Judge hears arguments over Modesto business owner accused in homeless man’s death

A Stanislaus County judge on Wednesday refused to reduce a $3 million bail amount for a Modesto tattoo parlor owner accused of murder in the shooting of a homeless man.

Jeremy Don Fennell, 36, has pleaded not guilty to the murder charge in the death of 25-year-old Lawrence Walker. Fennell also has denied enhancements that he committed that alleged crime with the use of a gun.

Investigators say Fennell shot Walker about noon on March 15 behind Fennell’s tattoo parlor, Sin Cal Industries, along McHenry Avenue. Fennell, who holds a permit to carry a concealed gun, called 911 to report he’d shot a “homeless guy” who’d “attacked” him, according to an arrest affidavit filed in court.

Modesto police Detective Joshua Grant wrote in the affidavit that Fennell “had a malicious predisposition at the time he confronted and ultimately shot and killed Lawrence Walker with a firearm.” Grant said his investigation included witness statements, security camera video, Instagram social media posts and police body cam videos.

Fennell, who was arrested last week, returned to court Wednesday morning with his beard shaved off. He sat quietly next to his attorney, Kirk McAllister. The defense attorney told the judge that the court’s rigid adherence to the bail schedule goes against his client’s due process rights.

Chief Deputy District Attorney Jeff Laugero argued that Fennell’s own words and actions show the danger he presents to the public if he were to be released from jail pending prosecution.

Modesto police initially arrested Fennell on suspicion of murder several hours after the shooting. But prosecutors later declined to file charges against Fennell, saying they wanted to conduct further investigation. Five months after the shooting, prosecutors on Aug. 20 filed the murder charge against Fennell.

On Wednesday, McAllister called Grant to the stand. Grant testified that he spoke to Fennell’s attorney in several phone calls since the March 15 shooting. About 4 p.m. Aug. 20, Grant called McAllister to inform him that he had obtained an arrest warrant for Fennell.

Grant said he and McAllister discussed arrangements for Fennell to surrender two hours later. The detective said Fennell arrived on time at the Police Department.

“I escorted him upstairs after I allowed him to exchange goodbyes with his wife,” Grant testified.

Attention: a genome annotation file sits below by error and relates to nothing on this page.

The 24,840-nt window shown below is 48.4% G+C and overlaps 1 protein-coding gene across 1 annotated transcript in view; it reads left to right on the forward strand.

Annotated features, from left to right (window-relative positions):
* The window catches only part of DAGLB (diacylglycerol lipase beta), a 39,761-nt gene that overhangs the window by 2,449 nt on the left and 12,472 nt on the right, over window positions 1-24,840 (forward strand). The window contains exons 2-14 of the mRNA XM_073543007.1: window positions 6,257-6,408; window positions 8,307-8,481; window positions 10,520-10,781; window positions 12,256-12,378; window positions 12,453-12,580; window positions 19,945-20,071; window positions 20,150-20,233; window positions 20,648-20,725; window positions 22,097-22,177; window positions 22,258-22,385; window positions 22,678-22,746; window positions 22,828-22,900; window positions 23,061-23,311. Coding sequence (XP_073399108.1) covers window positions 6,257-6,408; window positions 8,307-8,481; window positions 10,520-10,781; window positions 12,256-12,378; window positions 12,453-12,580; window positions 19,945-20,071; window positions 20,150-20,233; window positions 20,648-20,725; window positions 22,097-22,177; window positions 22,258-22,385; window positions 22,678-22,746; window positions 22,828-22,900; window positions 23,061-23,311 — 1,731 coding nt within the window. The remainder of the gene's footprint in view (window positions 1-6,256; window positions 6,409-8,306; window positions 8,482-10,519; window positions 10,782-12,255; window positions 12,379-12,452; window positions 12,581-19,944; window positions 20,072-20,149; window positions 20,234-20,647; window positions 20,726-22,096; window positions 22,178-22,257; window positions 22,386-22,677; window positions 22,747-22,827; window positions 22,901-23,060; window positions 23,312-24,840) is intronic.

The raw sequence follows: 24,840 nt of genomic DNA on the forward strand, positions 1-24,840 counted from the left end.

The prosecutor asked the detective about Fennell’s social media posts. Grant said someone who followed local tattoo artists encountered Fennell’s post about how he felt about all homeless people.

“The post itself had made her upset, because she had been homeless herself,” Grant said.

The Instagram post from Fennell’s account days before the shooting says that all the homeless want are “... back packs to steal s--- and hoodies to hide their pathetic nasty faces while they do those crimes .... If we can not kill them all like we can other pests then we must not feed the wild drug addicts,” according to the affidavit.

The detective also was asked about police body cam video of encounters with Fennell after reported burglaries and vandalism at his business.

In a late January report of broken glass cabinets, Fennell was seen telling an officer that a woman wondering about solutions to house homeless people once asked him “Why don’t we just build stadiums for homeless people?” And Fennell responded, “Put ‘em all in there and burn it down,” according to Grant’s affidavit.

About 90 letters of support for Fennell’s bail reduction were submitted to the court through the defense attorney. They were letters from fellow church members and business owners, according to McAllister.

Stanislaus Superior Court Judge Scott Steffen acknowledge that he had received “so many letters in support” of Fennell. But Steffen also said he did have to consider the public’s safety, and he was not willing to reduce Fennell’s bail.

The judge scheduled Fennell to return to court Sept. 17 for a pretrial hearing.

After the hearing, McAllister called Walker “a violent criminal,” who had been charged with serious felonies, but the Stanislaus County District Attorney’s Office failed to keep him off the streets.

“If the District Attorney’s Office had been doing its job, this criminal would not have been on the streets confronting my client, the businessman,” McAllister said in the courthouse hallway.

Grant’s description of the deadly shooting in the affidavit is based on his review of security camera video and statements from Walker’s girlfriend, Jessica Estrada. He wrote that in the brief encounter, Fennell arrived at the business, parked his vehicle and approached Walker and Estrada, who were seated on the sidewalk behind the tattoo parlor. Estrada said Fennell had a black handgun wrapped in his sweatshirt.

Walker stood up and Fennell took a few steps back, then brandished his handgun and pointed it at Walker, according to Grant.

“Walker appeared to take one small step forward before coming to a stop,” Grant wrote in the affidavit. “A few seconds later, Walker appeared to take a side step to his left. Shortly after, Fennell fired one shot at Walker causing Walker to fall to the ground.”

Naomi Mills, Walker’s mother, has told The Bee that her son wasn’t a bad person, but he had some issues and he used drugs to kill the pain.

“Why would you get out of the car with a gun, when you could have called the police and had them leave?” Mills said.

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Rosalio Ahumada writes news stories about criminal court cases in Stanislaus County for The Modesto Bee, issues related to immigration and immigrant communities and breaking news related to crime and public safety. From time to time, he covers the Modesto City Council meetings. He has worked as a news reporter in the Northern San Joaquin Valley since 2004.